TV Guide magazine said, "The gay TV news show "In The Life" premiered June 25, 1992, on PBS.".

I clearly recall watching the first airing of "In The Life." It survived both the Clinton and Bush era anti-gay political activity and so I am curious what has caused its demise during the Obama administration -- Washington, D.C. politics is always complicated. I hope it has noting to do with the PBS funding being cut by Republicans.

Tuesday, December 11, 2012

Mainstream ignoring US Supreme Court's 1972 gay marriage decision

Baker et al. v. Nelson, United States Reports, Volume 409, Cases Adjudged in the Supreme Court, October Term, 1972, Oct. 10, 1972 'dismissed for want of a substantial federal question.'

PHOTO: An original printed bound copy of first U.S. Supreme Court decision on same-sex marriage that was initiated by University of Minnesota law student Jack Baker in and his lover Michael McConnell in 1970 after they noticed that Minnesota State law did not specify the gender of married couples and they got married: Baker et al. v. Nelson, Oct. 10, 1972, "United States Reports, Volume 409, Cases Adjudged in the Supreme Court, October Term, 1972," U.S. Government Printing Office, 1974, p. 810. (See previous posts Baker v. Nelson 1972 Supreme Court order on gay marriage (7/22/09), Arthur Leonard CA Prop 8 appeal still citing Jack Baker gay marriage case (8/3/12) and (NY Constitutional law Professor) Arthur S. Leonard on Baker v Nelson gay marriage case (7/28/09))

National press coverage, of the recent decision by the U.S. Supreme Court to hear cases concerning anti-gay marriage laws, is ignoring the Supreme Court's literally one-sentence-long ruling in 1972 that essentially said marriage is a matter of state laws, without any substantial Federal interest.

Even though the Supreme Court takes only a few cases, it was forced to rule on gay marriage in 1972 by obscure court rules, of that era that were exploited by the University of Minnesota law student Jack Baker, who had been legally married in Minnesota when the law did not specify gender of marriage applicants.

In a personal communication last year, the ferociously private Jack Baker and his spouse Michael McConnell, now in their 70s, still consider themselves legally married, even though Minnesota later outlawed gay marriage, because no court has legally revoked their marriage license.

As a classmate of Baker, I heard firsthand Baker's constitutional law professors worrying that his case was too soon and it might set a legal precedent that would be hard to overturn. The professors were right it set a precedent that has been cited in every same-sex marriage case, but ironically, it has not been ventral to any judge's later decision.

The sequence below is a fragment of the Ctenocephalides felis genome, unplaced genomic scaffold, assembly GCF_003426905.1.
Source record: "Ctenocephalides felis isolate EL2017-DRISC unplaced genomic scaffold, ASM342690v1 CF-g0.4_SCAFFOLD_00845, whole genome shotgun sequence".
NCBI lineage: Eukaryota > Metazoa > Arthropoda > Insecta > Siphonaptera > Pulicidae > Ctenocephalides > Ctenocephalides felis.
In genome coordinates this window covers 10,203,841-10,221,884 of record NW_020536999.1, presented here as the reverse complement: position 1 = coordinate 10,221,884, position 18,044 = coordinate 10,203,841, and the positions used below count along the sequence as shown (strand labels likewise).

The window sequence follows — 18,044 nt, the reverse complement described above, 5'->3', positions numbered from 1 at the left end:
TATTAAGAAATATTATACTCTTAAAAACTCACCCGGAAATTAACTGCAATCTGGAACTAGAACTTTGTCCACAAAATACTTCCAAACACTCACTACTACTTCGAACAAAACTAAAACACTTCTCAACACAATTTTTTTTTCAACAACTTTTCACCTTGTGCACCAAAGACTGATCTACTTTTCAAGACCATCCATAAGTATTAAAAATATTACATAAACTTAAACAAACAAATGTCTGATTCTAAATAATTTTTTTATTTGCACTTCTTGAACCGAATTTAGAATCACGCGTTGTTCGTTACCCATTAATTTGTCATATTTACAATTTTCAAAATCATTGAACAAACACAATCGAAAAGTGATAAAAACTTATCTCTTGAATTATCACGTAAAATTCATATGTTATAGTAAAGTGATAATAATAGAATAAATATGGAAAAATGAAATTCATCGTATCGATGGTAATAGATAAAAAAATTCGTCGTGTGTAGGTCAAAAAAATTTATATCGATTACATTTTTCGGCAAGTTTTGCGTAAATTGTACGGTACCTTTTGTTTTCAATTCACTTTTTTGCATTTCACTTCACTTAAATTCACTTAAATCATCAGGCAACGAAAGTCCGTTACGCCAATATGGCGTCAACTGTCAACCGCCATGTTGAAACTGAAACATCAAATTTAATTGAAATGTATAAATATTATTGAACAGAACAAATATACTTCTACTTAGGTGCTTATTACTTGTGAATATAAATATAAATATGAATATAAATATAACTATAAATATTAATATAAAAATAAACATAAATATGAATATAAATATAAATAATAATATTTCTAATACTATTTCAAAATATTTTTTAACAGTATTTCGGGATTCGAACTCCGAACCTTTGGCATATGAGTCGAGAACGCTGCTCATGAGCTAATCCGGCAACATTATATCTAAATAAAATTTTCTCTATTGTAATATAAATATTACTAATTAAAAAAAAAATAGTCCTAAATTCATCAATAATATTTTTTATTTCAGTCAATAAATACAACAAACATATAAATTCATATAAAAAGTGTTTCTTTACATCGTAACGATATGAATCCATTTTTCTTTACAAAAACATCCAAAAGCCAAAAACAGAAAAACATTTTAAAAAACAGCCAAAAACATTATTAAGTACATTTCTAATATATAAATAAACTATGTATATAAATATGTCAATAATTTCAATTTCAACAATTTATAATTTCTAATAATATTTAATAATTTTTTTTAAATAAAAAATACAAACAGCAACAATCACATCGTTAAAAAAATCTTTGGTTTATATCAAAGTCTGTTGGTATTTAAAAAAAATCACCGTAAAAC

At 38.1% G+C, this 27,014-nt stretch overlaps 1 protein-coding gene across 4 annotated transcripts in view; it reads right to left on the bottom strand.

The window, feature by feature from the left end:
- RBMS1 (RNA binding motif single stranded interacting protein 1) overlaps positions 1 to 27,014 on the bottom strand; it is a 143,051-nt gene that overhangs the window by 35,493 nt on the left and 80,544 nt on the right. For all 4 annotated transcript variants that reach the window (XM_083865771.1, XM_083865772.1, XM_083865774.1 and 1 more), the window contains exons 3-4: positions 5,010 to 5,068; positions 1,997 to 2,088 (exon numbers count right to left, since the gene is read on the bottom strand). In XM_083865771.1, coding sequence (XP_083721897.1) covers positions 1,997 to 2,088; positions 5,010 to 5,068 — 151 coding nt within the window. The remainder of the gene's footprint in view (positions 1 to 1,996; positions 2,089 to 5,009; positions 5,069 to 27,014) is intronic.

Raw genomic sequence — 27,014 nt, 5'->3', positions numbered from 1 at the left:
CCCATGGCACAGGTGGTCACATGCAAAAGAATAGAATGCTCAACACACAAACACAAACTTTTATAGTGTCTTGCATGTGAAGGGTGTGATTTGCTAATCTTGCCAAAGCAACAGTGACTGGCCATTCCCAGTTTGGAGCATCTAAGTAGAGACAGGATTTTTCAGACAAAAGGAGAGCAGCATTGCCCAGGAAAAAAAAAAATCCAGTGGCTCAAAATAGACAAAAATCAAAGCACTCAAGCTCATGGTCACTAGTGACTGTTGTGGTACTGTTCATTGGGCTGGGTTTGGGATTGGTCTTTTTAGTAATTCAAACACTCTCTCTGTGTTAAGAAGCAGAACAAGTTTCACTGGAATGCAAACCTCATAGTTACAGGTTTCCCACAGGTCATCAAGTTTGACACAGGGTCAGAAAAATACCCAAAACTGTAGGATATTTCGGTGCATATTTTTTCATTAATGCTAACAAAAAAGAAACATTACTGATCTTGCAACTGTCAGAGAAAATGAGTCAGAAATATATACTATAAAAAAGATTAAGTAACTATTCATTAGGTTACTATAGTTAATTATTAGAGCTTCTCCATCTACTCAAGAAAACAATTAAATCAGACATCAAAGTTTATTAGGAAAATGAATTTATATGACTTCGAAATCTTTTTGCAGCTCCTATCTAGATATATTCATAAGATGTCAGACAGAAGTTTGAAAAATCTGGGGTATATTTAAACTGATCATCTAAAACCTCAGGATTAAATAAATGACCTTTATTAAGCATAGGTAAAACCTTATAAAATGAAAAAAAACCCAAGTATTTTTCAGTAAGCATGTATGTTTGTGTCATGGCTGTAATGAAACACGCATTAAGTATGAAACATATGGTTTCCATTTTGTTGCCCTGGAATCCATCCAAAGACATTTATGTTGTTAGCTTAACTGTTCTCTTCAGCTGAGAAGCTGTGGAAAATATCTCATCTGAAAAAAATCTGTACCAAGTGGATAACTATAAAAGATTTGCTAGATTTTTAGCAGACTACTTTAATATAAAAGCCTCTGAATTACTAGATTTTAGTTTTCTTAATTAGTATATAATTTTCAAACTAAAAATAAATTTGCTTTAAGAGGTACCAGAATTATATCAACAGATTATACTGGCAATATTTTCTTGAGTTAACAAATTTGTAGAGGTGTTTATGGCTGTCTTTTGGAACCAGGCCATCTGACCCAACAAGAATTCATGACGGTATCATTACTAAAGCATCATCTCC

Here are some links to interesting writing on the recent U.S. Supreme Court decision to hear some of the gay marriage cases:

Saturday, December 1, 2012

Klüver-Bucy Syndrome, sexual preference changes and Simon LeVay Book


PHOTO: (click photo to enlarge) table of changes to sexual preferences in patients due to damage of their brain. The table was printed in the medical journal paper by Miller, et al., "Hypersexuality or altered sexual preference following brain injury," Journal of Neurology, Neurosurgery & Psychiatry with Practical Neurology, Aug. 1986, Vol. 49, pp. 868-873 -- PDF. This table included one woman who changed from homosexual to heterosexual orientation. The article notes that “temporal lobe structures play an important role in sexual preference and activity.” The paper notes that the Klüver-Bucy Syndrome, the bilateral temporal lobe dysfunction, is more commonly associated with changes in sexual preferences rather than hyper-sexuality. Note that the term sexual preferences is not the same thing as sexual orientation, such as being gay or straight, because sexual preferences includes other things, such as pedophilia and a desire for sex with objects. The Klüver-Bucy Syndrome and this paper was referenced in the book by Simon LeVay, "Gay, Straight, and the Reason Why, The Science of Sexual Orientation," Oxford University Press, 2011, p. 219, as part of a larger discussion on possible theories for sexual orientation, which may include a biological mechanism in most humans that suppresses homosexual behavior instead of something that would activate it, such as a gene or other biological development process. See previous post Simon LeVay's new gay science book (10/14/10)

Unfortunately, this paper has been quoted out-of-context by ex-gay groups to justify their unethical attempts to change gay people to be straight via prayer and psychotherapy. It is clear from reading Simon LeVay’s book that being gay is an inborn trait that can, at best, be repressed in humans. with a choice for celibacy, and it is set at birth or very early in the development of both men and animals. It is clear that attempts at changing sexual orientation can cause iatrogenic harm.

Due to my low vision blindness, it is taking me years to read Simon LeVay’s news book on gay science. Simon LeVay has been a prolific author on the science of sexual orientation for decades: